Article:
"Our proposed sequencing strategy is quite novel," Lonardi said. "It takes advantage of new combinatorial pooling designs, which allow very large batches of DNA samples to be sequenced at once rather than one DNA sample at a time, combined with high throughput sequencing technology available at UCR. When dealing with large datasets like the one we are expecting, designing time- and space-efficient algorithms is absolutely critical. The analysis of the massive data is likely to create very interesting computational challenges both in the design of novel algorithms and data structures."
In the project, which began Sept. 1, Close and Lonardi will co-supervise a Ph.D. student in computer science. The grant also will partially support others at UCR: Ray Fenton, a staff research associate; Steve Wanamaker, a programmer; and both graduate and undergraduate students in the Close and Lonardi labs.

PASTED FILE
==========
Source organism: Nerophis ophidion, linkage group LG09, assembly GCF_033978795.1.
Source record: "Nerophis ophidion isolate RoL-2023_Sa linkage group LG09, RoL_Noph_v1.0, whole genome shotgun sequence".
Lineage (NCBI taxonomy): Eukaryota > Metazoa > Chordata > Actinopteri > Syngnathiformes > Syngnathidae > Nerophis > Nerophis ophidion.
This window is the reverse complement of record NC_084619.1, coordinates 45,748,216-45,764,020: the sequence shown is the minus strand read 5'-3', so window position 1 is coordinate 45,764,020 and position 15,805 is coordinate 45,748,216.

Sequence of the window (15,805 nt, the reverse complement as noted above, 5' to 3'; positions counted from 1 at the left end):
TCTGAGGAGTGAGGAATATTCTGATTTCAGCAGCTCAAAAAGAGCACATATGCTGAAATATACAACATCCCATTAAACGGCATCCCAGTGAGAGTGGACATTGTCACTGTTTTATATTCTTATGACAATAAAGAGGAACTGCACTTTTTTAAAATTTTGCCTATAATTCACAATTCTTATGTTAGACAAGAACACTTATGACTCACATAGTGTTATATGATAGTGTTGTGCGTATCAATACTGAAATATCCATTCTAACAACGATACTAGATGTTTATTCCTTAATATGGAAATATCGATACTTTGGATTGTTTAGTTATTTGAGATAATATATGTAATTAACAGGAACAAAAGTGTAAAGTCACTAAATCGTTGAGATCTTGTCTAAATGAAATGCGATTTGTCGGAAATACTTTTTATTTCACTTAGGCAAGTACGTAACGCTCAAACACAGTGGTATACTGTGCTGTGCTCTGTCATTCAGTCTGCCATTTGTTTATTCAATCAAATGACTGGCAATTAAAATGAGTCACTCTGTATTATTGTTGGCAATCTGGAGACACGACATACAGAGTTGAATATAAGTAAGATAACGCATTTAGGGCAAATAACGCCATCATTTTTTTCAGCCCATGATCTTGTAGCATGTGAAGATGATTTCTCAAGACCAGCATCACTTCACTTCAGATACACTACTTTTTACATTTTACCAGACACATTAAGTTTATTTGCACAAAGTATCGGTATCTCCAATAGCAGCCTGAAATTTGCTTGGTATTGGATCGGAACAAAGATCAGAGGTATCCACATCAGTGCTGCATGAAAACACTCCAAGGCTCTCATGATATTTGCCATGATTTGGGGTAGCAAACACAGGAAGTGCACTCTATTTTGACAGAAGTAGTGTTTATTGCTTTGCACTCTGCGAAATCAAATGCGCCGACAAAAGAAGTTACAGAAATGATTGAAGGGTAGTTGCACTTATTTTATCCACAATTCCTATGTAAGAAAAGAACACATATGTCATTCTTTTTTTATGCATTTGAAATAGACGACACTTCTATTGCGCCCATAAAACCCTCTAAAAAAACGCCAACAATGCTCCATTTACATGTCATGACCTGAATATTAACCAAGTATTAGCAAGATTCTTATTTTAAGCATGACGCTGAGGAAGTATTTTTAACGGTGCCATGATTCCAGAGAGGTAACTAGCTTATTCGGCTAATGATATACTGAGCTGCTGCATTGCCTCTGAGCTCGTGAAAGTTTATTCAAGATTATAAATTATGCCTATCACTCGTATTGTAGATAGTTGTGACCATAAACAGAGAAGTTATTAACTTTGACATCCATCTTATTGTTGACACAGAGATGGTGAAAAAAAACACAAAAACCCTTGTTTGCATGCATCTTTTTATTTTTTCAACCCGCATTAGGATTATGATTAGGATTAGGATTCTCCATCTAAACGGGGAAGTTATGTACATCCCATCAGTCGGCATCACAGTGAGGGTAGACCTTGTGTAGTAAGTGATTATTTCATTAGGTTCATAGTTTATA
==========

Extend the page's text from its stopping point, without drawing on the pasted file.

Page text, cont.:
Close noted that the results of the project will flow immediately into the BarleyCAP network with the assistance of an additional co-principal investigator, Gary Muehlbaeur at the University of Minnesota, and to a worldwide consortium called the International Barley Genome Sequencing Consortium.
The labs of Muehlbaeur and Bennetzen of the University of Minnesota and the University of Georgia, respectively, will share a total of about 230,000 of the $1 million USDA grant to UCR.
A chance encounter at a campus reception in 2001 brought Close and Lonardi into contact with each other, resulting in a strong research partnership that has brought nearly $3.5 million directly to UCR by way of grants, including the new USDA grant.
Barley, a favorite target of geneticists for decades, is one of the first domesticated cereal grains. In addition to its geographic adaptability, it can withstand cold, drought, alkali, and salinity. The barley genome with 5.3 billion letters of genetic code is one of the largest among cereal crops and nearly twice the size of the human genome.
|Contact: Iqbal Pittalwala|
University of California - Riverside